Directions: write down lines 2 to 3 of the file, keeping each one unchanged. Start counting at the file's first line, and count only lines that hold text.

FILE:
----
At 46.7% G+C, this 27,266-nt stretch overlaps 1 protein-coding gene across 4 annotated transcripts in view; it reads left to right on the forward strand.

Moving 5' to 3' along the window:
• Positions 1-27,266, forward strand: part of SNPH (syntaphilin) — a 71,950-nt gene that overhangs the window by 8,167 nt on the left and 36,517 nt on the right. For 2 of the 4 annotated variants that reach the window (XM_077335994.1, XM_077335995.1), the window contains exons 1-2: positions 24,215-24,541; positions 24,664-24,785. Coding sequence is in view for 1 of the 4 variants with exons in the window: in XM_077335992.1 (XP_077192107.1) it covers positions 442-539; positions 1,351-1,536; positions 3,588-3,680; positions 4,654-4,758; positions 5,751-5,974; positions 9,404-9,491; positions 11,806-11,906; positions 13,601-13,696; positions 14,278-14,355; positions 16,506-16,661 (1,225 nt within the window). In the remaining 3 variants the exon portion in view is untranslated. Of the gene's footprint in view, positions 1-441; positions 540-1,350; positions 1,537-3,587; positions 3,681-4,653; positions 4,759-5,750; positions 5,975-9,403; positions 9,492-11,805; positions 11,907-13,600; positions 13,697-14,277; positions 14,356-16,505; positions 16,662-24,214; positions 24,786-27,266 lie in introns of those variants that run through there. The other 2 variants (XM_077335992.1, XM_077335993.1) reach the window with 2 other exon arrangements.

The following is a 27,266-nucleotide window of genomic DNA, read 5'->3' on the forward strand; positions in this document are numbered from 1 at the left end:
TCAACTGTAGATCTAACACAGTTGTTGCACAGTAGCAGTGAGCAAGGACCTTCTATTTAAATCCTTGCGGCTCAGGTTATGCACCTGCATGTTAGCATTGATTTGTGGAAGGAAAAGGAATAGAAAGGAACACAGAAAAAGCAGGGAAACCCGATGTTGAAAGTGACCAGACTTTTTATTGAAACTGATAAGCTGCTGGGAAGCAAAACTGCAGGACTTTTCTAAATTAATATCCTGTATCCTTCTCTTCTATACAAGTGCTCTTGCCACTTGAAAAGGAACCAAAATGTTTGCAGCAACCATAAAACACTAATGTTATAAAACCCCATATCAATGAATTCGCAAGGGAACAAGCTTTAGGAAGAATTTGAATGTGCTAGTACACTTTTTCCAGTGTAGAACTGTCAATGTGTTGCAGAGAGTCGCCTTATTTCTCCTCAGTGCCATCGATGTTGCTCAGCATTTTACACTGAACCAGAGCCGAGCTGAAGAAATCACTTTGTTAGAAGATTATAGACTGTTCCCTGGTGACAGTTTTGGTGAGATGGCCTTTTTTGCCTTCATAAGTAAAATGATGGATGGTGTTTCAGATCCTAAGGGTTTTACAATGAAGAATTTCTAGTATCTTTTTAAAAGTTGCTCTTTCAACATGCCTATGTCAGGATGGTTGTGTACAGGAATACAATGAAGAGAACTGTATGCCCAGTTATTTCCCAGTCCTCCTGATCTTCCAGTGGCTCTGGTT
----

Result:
Moving 5' to 3' along the window:
• Positions 1-27,266, forward strand: part of SNPH (syntaphilin) — a 71,950-nt gene that overhangs the window by 8,167 nt on the left and 36,517 nt on the right. For 2 of the 4 annotated variants that reach the window (XM_077335994.1, XM_077335995.1), the window contains exons 1-2: positions 24,215-24,541; positions 24,664-24,785. Coding sequence is in view for 1 of the 4 variants with exons in the window: in XM_077335992.1 (XP_077192107.1) it covers positions 442-539; positions 1,351-1,536; positions 3,588-3,680; positions 4,654-4,758; positions 5,751-5,974; positions 9,404-9,491; positions 11,806-11,906; positions 13,601-13,696; positions 14,278-14,355; positions 16,506-16,661 (1,225 nt within the window). In the remaining 3 variants the exon portion in view is untranslated. Of the gene's footprint in view, positions 1-441; positions 540-1,350; positions 1,537-3,587; positions 3,681-4,653; positions 4,759-5,750; positions 5,975-9,403; positions 9,492-11,805; positions 11,907-13,600; positions 13,697-14,277; positions 14,356-16,505; positions 16,662-24,214; positions 24,786-27,266 lie in introns of those variants that run through there. The other 2 variants (XM_077335992.1, XM_077335993.1) reach the window with 2 other exon arrangements.